Ursula von der Leyen, president of the European Commission and member of the European Conservatives, celebrated her party's victory and made an open appeal to other centrists to work with her to ensure “a strong and effective Europe”.

“We are an anchor of stability,” von der Leyen told reporters at the European Parliament in Brussels late Sunday evening. “The result,” she said, “brings with it a great responsibility for the center parties. We can disagree on individual points, but we all have an interest in stability.”

The biggest losers of the election appear to be the Greens, who have seen their support plummet by a quarter compared to five years ago. However, the Greens, with their 53 seats, could play an important role by strengthening centrist majorities as an alternative to far-right parties.

Final data from all 27 EU countries is expected to be made public early Monday morning.

The results appeared to largely maintain the balance of power in the European Parliament, which approves legislation, the bloc's budget and its top leaders, including the president of the powerful European Commission, the EU's executive branch.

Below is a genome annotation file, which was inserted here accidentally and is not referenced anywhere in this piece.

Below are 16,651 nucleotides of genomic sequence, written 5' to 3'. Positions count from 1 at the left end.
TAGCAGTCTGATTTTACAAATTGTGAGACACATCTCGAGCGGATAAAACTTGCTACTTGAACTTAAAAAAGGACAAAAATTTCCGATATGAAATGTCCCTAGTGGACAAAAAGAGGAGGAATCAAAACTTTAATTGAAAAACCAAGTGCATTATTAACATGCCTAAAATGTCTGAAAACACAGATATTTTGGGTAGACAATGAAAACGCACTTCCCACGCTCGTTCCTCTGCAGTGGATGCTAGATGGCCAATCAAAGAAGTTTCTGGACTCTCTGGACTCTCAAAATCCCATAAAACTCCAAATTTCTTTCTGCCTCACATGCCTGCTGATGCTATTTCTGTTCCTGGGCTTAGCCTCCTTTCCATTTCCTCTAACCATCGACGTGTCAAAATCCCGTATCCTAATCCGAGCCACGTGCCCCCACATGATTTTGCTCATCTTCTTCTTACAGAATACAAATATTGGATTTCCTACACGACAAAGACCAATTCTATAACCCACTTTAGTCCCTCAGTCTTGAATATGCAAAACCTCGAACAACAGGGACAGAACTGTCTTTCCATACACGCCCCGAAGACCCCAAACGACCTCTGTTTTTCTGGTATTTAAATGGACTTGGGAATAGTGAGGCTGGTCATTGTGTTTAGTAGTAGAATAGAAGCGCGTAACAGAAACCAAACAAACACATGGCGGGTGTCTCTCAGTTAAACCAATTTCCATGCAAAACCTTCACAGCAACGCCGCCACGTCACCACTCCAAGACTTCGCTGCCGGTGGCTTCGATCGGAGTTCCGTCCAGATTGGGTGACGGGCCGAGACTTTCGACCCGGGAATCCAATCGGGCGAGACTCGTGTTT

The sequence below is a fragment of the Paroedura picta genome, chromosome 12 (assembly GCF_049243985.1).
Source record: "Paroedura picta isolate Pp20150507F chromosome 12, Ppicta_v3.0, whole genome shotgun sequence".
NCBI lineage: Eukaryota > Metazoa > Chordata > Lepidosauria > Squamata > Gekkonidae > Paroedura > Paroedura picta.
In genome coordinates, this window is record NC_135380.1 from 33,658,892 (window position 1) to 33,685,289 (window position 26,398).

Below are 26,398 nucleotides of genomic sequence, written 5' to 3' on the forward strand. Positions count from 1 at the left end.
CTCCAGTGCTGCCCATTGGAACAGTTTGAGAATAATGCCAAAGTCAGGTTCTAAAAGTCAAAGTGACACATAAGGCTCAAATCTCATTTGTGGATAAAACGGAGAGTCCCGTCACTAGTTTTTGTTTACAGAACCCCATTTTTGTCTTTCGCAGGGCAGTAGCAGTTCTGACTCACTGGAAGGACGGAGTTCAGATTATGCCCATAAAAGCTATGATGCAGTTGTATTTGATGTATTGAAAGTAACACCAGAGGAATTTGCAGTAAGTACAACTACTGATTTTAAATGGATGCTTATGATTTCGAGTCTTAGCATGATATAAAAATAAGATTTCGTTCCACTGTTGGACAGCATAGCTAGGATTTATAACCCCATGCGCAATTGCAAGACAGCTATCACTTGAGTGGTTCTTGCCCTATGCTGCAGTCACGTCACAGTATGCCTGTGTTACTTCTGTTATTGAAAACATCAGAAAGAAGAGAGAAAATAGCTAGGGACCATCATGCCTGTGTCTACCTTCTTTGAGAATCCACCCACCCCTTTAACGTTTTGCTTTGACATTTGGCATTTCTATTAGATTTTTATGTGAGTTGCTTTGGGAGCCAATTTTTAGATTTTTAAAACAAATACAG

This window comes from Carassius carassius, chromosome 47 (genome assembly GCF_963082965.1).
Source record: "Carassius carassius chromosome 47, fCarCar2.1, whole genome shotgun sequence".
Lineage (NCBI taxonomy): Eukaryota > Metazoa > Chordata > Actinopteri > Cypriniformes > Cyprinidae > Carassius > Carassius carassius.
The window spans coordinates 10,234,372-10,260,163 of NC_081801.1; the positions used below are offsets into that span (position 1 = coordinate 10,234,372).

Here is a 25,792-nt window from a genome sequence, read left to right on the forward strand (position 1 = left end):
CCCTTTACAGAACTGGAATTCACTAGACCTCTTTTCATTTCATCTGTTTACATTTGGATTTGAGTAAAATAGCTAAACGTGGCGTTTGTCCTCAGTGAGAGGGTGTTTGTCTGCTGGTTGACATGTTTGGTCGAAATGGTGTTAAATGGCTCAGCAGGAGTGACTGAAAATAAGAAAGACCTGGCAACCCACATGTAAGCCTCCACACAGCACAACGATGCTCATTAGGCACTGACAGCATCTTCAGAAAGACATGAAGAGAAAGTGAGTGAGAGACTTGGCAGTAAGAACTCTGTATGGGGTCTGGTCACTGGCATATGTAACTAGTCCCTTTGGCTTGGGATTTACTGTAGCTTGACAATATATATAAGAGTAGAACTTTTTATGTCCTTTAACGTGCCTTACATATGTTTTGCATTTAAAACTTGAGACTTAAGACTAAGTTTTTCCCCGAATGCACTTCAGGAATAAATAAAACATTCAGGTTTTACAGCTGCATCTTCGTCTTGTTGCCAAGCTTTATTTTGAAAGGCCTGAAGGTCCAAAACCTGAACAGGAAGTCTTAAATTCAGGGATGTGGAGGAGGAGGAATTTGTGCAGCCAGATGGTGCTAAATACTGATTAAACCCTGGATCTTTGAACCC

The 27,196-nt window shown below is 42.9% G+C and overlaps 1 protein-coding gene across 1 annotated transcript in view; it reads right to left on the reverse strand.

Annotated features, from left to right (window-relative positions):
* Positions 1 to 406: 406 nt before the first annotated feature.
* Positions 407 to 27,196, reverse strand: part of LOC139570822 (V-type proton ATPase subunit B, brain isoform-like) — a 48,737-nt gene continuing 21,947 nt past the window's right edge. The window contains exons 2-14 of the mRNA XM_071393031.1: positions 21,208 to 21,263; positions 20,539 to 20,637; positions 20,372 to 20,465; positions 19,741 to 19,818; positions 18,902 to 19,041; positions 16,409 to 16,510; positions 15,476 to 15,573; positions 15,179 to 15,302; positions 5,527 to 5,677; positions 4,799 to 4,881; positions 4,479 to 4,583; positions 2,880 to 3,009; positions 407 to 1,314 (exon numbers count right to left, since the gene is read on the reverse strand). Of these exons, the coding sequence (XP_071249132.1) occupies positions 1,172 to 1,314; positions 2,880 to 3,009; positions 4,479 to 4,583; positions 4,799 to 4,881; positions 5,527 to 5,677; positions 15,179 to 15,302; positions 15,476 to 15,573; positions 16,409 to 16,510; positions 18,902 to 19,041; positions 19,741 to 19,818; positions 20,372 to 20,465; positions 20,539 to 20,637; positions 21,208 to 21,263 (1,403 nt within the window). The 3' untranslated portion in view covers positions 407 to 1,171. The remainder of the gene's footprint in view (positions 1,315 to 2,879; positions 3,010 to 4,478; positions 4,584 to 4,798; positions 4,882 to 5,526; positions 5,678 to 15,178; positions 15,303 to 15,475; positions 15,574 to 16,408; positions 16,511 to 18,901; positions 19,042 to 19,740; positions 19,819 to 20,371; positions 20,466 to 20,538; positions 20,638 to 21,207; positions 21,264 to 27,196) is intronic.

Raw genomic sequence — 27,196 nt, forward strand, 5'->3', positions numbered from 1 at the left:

The first test for the weaker centrist majority will be the approval of the new president of the European Commission, expected in July.

Ms von der Leyen, who was approved for her post five years ago by a narrow margin of just nine votes and is likely to be nominated again, will have to lobby hard to secure her nomination.

Having narrowly avoided the need to bring radical right parties behind it, a scenario that would have alienated centrists, it will now likely face calls for more moderate political commitments on climate in particular from socialists and liberals he will need to get the votes. secure a second mandate at the helm of the Commission.

His agreement with potential centrist partners on migration and Ukraine will make the process smoother.

Approving the European Commission president requires a simple majority vote, but this happens in secret, a factor that has led to the attrition of supposed supporters in the past.

Aurelien Breeden contributed a report from Paris.